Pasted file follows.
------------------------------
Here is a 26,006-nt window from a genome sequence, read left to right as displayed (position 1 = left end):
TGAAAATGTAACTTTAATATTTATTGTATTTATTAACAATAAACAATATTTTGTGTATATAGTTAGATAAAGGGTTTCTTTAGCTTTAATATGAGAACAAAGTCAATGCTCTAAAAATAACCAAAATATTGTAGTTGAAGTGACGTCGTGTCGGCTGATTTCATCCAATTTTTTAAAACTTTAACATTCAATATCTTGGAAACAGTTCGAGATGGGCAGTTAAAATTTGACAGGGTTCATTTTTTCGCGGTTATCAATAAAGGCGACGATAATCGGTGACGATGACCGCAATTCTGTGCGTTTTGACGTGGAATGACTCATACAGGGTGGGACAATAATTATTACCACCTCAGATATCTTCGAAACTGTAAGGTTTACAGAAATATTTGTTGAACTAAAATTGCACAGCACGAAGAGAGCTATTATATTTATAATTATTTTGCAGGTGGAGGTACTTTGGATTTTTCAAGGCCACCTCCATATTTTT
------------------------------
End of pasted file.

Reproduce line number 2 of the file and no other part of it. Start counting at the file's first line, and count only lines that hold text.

TGAAAATGTAACTTTAATATTTATTGTATTTATTAACAATAAACAATATTTTGTGTATATAGTTAGATAAAGGGTTTCTTTAGCTTTAATATGAGAACAAAGTCAATGCTCTAAAAATAACCAAAATATTGTAGTTGAAGTGACGTCGTGTCGGCTGATTTCATCCAATTTTTTAAAACTTTAACATTCAATATCTTGGAAACAGTTCGAGATGGGCAGTTAAAATTTGACAGGGTTCATTTTTTCGCGGTTATCAATAAAGGCGACGATAATCGGTGACGATGACCGCAATTCTGTGCGTTTTGACGTGGAATGACTCATACAGGGTGGGACAATAATTATTACCACCTCAGATATCTTCGAAACTGTAAGGTTTACAGAAATATTTGTTGAACTAAAATTGCACAGCACGAAGAGAGCTATTATATTTATAATTATTTTGCAGGTGGAGGTACTTTGGATTTTTCAAGGCCACCTCCATATTTTT